Death By Radio: Insulin Infusion Pump Control Can Be Hacked

Just a few days ago I blogged about the danger of unsecured IoT devices for internet communication and services. Today there are news of direct danger for users life. The US medical supplier Animas, a daughter company of Johnson & Johnson, issued a warning about a potential safety/security issue. Their insulin infusion pump “OneTouch Ping” has a radio remote control that allows the user to adapt the insulin issuing to the actual food amount. Just, this radio control uses unencrypted communication, allowing an attacker to send false insulin release commands to the pump. Too low blood sugar levels due to too much insulin can result in coma and then death of the patient. All that the attacker requires is an off-the shelf radio transceiver, the six-digit serial number of target insulin infusion pump and being in radio distance to the target. Well, you better don’t have a committed enemy if you use a OneTouch Ping.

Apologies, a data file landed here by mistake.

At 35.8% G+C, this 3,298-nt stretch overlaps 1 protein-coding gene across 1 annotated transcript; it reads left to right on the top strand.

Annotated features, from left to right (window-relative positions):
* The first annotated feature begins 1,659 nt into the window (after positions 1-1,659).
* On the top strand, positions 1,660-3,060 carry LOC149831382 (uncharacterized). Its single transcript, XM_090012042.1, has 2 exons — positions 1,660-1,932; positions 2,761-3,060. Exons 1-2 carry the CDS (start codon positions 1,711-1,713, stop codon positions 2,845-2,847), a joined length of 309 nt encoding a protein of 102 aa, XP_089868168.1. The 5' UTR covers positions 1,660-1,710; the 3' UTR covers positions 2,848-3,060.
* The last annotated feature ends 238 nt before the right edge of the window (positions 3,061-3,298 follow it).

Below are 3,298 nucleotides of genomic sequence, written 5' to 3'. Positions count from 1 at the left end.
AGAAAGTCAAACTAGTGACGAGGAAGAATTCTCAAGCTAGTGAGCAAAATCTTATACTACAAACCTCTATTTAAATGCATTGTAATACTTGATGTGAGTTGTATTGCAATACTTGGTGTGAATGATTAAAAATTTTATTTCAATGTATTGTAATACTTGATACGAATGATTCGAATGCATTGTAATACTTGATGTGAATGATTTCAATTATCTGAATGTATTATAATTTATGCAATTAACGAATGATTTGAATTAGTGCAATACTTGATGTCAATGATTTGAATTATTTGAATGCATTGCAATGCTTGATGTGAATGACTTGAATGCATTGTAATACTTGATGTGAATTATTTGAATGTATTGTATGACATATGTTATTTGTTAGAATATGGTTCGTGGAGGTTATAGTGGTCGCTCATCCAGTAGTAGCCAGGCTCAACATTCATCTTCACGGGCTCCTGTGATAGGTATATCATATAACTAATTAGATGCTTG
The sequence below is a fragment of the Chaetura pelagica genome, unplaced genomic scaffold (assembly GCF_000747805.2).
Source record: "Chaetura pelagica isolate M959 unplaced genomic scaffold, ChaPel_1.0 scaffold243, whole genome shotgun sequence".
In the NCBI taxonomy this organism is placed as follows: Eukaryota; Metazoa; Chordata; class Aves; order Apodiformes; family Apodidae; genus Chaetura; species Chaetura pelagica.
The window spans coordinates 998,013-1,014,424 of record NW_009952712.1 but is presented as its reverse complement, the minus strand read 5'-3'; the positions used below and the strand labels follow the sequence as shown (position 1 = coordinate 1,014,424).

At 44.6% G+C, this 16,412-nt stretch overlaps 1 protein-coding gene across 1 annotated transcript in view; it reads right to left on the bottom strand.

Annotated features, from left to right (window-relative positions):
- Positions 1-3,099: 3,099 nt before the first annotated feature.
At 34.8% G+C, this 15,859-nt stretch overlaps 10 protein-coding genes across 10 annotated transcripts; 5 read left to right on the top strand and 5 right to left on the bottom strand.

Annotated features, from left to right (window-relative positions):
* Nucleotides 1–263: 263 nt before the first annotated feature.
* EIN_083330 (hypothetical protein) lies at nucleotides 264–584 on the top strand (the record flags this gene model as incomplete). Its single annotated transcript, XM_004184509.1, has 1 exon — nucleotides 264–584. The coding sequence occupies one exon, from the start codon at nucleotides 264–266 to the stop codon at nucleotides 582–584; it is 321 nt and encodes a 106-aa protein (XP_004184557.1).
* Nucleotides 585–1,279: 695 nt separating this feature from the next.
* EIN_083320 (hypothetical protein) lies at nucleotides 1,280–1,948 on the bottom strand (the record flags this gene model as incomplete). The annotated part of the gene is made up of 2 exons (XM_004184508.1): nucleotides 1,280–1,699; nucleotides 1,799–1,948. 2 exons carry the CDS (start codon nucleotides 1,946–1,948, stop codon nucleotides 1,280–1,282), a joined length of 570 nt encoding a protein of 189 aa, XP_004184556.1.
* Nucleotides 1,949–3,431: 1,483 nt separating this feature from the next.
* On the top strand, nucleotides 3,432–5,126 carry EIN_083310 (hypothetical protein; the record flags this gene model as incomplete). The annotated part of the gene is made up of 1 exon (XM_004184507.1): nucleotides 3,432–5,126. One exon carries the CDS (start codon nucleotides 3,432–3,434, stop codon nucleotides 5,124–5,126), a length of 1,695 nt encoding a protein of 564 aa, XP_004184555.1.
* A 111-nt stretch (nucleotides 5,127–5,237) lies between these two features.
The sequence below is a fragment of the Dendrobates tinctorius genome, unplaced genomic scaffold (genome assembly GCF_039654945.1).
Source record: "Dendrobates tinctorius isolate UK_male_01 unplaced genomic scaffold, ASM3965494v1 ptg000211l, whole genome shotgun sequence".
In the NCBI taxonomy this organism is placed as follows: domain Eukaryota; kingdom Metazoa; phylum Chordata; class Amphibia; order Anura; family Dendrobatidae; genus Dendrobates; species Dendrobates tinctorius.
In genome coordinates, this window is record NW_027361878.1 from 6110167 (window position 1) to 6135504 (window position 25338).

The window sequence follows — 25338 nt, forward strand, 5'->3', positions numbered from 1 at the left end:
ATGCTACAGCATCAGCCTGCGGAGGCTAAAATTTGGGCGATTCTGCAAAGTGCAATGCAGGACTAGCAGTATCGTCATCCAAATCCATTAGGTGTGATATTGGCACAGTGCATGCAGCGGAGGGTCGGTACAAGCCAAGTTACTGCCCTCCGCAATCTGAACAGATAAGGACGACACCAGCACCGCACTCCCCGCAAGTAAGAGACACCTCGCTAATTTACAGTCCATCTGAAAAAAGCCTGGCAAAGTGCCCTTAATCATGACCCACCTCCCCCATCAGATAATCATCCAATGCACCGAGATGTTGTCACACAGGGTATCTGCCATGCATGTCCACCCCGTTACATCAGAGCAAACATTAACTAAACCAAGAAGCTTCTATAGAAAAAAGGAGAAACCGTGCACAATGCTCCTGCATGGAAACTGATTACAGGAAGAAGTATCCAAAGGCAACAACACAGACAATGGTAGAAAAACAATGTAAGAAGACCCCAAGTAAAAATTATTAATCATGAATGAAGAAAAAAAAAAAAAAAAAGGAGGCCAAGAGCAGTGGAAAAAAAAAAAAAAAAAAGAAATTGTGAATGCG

And if you design or produce any connected devices, you better care about safety and security because there is no safety without security. SYSGO’s products and services can help you with both.

Further background links:
Heise (German language)